Supermassive black holes, even if they are not so active, can be major factories of high-energy cosmic particles in the universe, according to a new model proposed by an international research team including Penn State scientists. A paper describing the model that may explain the mysterious connection between observed gamma rays, with relatively low energies measured in the megaelectron volt range, and neutrinos appears September 23, 2021 in the journal Nature Communications.
“Black holes are ubiquitous in the universe, and galaxies are known to host supermassive black holes at their centers,” said Kohta Murase, associate professor of physics and of astronomy and astrophysics at Penn State and an author of the paper. “These monster black holes play various roles in the universe. They are thought to be emitters of high-energy gamma rays and neutrinos and in particular the active black holes that are commonly observed with X-rays and gamma rays.”
Gamma rays—high-energy photons that are more energetic than visible light by many orders of magnitude—and neutrinos—subatomic particles so tiny that their mass is nearly zero and they rarely interact with other matter—are created by energetic cosmic-ray accelerators in the universe, which include extreme astrophysical objects such as black holes and neutron stars. The high-energy gamma rays, those with energies in the megaelectron to gigaelectron volt range, have been observed by space satellites like the Fermi gamma-ray telescope, and high-energy neutrinos have been measured by the IceCube neutrino observatory buried beneath the ice in Antarctica. However, despite the recent theoretical and observation progress, the origin of these high-energy cosmic particles is still unknown.
“It is widely believed that active supermassive black holes—so-called active galactic nuclei—especially those with powerful jets, are the most promising emitters of high-energy gamma rays and neutrinos,” said Murase. “Indeed, many jetted active galactic nuclei have been observed through gamma rays and high-energy neutrino events coincident with their flares have also been reported. However, recent studies have revealed that they are not sufficient to explain the observed gamma rays and neutrinos, suggesting that other sources are necessary.”
The new model proposes that not only active black holes but also non-active, "mellow" objects are important as gamma-ray and neutrino factories.
Black holes are not dark. An accretion disk forms when matter falls onto a black hole and a huge amount of gravitational energy is eventually released. The gases in the disk are heated up during accretion, forming high-temperature plasma. In bright active galactic nuclei, the plasma disk cools via efficient radiation. However, when the gas accretion is inefficient, implying that the black hole is not active, the temperature can be kept as high as tens of billions of degrees Celsius and gamma rays can be generated. Such mellow black holes are dim as individual objects, as seen in Sagittarius A—the massive black hole located in the center of the Milky Way galaxy—but they are numerous in the universe. The research team found that the resulting gamma rays from radiatively-inefficient supermassive black holes may be a major contributor to the observed gamma rays especially in the megaelectron volt range.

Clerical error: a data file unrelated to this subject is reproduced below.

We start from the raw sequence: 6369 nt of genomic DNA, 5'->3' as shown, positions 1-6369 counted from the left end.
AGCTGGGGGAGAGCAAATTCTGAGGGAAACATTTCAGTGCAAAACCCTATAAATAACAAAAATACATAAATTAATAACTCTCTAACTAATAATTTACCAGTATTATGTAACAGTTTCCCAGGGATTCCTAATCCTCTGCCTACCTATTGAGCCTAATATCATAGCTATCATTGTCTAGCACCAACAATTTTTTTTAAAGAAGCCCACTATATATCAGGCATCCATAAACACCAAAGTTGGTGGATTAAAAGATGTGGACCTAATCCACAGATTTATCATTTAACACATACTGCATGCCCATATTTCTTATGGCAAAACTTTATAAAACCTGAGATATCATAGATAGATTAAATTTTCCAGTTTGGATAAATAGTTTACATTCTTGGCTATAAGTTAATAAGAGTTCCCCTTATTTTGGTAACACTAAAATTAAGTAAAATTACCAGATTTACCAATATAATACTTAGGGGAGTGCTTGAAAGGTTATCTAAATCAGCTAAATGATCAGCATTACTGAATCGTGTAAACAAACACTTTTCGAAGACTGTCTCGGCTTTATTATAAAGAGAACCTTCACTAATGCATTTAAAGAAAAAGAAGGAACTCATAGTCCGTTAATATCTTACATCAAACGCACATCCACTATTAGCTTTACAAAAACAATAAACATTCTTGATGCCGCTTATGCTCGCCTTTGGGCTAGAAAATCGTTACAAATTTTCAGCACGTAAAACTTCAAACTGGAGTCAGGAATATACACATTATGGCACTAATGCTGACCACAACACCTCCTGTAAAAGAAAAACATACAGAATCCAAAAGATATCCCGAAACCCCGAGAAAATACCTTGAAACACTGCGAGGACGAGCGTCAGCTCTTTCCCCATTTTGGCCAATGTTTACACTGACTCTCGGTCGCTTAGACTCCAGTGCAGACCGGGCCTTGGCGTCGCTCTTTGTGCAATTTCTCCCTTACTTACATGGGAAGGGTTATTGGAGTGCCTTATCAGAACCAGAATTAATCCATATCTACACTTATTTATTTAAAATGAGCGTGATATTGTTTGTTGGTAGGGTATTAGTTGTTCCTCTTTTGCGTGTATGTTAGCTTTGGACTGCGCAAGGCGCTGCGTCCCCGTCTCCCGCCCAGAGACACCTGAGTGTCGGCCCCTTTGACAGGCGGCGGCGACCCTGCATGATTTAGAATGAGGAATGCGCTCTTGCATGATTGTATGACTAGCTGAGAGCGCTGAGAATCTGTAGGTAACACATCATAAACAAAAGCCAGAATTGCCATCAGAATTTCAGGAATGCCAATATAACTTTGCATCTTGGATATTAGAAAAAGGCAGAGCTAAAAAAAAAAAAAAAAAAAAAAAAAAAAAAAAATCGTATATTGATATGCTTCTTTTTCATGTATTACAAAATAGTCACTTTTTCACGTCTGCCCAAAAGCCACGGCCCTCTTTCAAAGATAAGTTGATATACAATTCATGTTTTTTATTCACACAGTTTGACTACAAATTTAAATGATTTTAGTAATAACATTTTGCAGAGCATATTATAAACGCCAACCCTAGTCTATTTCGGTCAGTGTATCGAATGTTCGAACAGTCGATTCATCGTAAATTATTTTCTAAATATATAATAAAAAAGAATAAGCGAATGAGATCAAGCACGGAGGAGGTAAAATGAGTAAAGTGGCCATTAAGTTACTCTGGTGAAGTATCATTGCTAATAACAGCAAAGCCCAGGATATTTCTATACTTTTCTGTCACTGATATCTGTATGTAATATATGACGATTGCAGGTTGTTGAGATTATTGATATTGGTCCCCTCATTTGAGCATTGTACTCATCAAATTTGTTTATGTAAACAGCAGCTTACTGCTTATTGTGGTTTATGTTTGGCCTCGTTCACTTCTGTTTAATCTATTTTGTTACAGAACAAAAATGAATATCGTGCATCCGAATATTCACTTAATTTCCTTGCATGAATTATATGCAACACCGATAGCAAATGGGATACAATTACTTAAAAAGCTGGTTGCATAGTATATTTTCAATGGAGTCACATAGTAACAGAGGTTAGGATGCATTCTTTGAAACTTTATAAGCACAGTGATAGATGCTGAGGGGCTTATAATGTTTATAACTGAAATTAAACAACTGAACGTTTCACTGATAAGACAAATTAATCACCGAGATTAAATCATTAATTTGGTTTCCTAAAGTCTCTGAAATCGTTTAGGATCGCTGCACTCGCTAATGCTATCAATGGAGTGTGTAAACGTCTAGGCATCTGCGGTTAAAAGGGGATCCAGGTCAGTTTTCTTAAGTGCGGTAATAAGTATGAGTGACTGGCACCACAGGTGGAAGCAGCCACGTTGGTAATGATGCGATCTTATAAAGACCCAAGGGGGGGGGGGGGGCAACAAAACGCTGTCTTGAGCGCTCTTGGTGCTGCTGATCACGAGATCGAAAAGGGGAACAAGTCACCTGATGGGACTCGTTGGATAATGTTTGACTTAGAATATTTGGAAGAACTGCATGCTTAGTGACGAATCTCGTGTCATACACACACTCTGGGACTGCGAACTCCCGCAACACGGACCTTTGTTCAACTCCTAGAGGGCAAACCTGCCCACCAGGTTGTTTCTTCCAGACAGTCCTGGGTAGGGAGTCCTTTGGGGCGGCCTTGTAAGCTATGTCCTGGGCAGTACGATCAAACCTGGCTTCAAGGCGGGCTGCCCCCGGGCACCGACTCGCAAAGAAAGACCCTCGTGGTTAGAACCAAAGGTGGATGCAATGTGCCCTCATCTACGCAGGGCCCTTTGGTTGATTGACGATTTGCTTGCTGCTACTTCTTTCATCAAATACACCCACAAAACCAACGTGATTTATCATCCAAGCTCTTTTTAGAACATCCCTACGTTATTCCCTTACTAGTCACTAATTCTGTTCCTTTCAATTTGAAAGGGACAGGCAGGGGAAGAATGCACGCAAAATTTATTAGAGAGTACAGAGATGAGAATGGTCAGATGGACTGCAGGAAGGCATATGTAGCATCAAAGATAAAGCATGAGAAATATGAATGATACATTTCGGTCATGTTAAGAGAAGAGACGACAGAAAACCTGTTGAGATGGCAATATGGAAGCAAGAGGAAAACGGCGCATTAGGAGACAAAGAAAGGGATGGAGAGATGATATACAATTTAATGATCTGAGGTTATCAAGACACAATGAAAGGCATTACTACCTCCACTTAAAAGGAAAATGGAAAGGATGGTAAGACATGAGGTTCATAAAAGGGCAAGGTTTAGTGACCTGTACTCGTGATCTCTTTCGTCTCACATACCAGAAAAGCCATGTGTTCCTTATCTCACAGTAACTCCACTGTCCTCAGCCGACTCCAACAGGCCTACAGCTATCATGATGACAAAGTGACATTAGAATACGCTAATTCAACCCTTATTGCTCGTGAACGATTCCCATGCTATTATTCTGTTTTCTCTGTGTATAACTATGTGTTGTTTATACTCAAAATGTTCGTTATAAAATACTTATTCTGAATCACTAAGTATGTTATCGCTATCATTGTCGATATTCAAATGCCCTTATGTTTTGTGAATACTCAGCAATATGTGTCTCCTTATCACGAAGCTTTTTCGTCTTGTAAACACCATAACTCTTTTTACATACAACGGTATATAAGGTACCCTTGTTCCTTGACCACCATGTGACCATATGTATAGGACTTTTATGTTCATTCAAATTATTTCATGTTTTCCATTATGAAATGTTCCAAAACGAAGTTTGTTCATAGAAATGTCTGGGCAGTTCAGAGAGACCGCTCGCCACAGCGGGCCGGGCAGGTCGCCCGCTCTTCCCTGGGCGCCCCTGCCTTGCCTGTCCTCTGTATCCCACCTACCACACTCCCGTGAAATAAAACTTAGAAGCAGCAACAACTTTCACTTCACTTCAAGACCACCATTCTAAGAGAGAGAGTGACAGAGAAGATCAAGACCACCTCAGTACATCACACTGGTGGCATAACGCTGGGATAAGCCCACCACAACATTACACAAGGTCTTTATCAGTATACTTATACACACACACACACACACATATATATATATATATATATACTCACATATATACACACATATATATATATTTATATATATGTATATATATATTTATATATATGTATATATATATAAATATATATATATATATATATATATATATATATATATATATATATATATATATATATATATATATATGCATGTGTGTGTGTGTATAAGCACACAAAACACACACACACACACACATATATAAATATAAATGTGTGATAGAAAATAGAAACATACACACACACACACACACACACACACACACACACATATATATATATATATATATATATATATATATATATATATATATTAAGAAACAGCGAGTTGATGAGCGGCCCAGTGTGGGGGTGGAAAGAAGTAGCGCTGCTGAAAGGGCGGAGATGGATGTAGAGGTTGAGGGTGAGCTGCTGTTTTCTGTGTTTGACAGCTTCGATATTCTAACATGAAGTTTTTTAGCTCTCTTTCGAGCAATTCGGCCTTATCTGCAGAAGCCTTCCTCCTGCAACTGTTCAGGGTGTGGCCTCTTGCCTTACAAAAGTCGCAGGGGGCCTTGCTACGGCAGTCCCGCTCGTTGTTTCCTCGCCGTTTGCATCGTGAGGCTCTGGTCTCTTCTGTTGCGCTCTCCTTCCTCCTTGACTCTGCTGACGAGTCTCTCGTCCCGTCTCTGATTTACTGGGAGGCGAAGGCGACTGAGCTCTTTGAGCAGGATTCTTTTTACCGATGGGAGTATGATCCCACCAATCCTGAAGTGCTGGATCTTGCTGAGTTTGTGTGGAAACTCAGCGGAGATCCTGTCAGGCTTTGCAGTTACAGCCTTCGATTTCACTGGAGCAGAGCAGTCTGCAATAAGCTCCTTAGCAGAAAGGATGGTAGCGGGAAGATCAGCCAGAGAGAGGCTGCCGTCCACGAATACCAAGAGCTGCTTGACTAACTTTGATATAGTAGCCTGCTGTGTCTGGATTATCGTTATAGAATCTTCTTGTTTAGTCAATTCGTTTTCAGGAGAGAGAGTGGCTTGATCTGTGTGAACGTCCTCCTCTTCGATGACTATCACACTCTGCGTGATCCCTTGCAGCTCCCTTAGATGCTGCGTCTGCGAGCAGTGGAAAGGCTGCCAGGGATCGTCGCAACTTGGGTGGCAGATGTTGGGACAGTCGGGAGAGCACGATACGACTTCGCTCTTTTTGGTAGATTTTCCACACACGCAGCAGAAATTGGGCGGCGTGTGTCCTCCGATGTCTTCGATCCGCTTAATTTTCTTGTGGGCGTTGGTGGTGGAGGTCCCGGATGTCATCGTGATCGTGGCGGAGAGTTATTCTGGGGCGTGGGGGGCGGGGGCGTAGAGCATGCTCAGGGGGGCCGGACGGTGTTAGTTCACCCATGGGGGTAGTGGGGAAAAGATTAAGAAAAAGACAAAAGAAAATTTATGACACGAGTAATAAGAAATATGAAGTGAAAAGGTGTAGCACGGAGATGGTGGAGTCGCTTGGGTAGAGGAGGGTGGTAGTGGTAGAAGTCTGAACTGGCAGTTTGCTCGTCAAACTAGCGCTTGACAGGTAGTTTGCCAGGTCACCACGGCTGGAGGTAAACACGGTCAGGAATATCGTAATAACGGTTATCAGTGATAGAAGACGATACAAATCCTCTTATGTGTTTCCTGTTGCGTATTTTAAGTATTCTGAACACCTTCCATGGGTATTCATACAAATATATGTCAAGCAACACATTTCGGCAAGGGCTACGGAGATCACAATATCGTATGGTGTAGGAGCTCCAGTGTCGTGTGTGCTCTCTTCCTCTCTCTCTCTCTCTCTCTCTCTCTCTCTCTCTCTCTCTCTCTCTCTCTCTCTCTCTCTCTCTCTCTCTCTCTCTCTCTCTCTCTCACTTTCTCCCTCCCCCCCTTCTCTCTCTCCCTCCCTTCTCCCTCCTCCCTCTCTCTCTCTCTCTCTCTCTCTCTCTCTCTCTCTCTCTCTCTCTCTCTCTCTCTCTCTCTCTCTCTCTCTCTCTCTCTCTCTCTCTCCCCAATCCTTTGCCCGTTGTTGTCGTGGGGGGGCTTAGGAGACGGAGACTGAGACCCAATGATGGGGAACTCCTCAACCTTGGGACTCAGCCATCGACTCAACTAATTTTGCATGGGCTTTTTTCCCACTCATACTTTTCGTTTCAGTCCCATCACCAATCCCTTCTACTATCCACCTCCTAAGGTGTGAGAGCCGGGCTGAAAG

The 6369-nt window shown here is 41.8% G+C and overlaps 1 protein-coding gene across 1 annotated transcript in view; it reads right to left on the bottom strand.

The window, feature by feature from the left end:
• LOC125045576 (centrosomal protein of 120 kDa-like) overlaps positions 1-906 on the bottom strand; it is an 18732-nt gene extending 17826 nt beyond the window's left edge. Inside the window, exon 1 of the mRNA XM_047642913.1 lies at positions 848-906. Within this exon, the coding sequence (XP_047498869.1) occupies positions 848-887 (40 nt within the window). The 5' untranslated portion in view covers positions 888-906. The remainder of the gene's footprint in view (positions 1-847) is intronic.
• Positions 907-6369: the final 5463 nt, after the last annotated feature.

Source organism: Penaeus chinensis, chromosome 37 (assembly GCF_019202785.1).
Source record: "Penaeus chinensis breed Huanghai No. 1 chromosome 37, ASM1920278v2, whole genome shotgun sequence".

The new model shares aspects of the physical properties in a scenario proposed in previous research by the Penn State group, which studied high-energy neutrino and gamma-ray production in the high-energy, high-temperature coronal region of active galactic nuclei. In both cases, protons can be accelerated to energies more than 100 or 1000 times higher than those achieved by the Large Hadron Collider—the largest human-made particle accelerator. The accelerated protons then can produce high-energy neutrinos through interactions with matter and radiation, such that supermassive black holes—including both active and non-active galactic nuclei—can explain a large fraction of the observed IceCube neutrinos in a wide energy range.
“Future multi-messenger observational programs are critical,” said Murase. “Our proposed scenario predicts electromagnetic counterparts of the neutrino sources in gamma-rays in the megaelectron volt range. Most of the existing gamma-ray detectors, like the Fermi Gamma-ray Space Telescope, are not tuned to detect them. To test our new model, observations with future gamma-ray experiments such as AMEGO-X would be necessary as well as next-generation neutrino experiments such as IceCube-Gen2 and KM3Net.”
In addition to Murase, the research team at Penn State includes former Institute for Gravitation and the Cosmos Fellow Shigeo S. Kimura and Eberly Chair Professor, Emeritus Peter Mészáros. The work was funded by the U.S. National Science Foundation, the Japanese Society for the Promotion of Science, the Penn State Institute for Gravitation and the Cosmos, and the Eberly Foundation.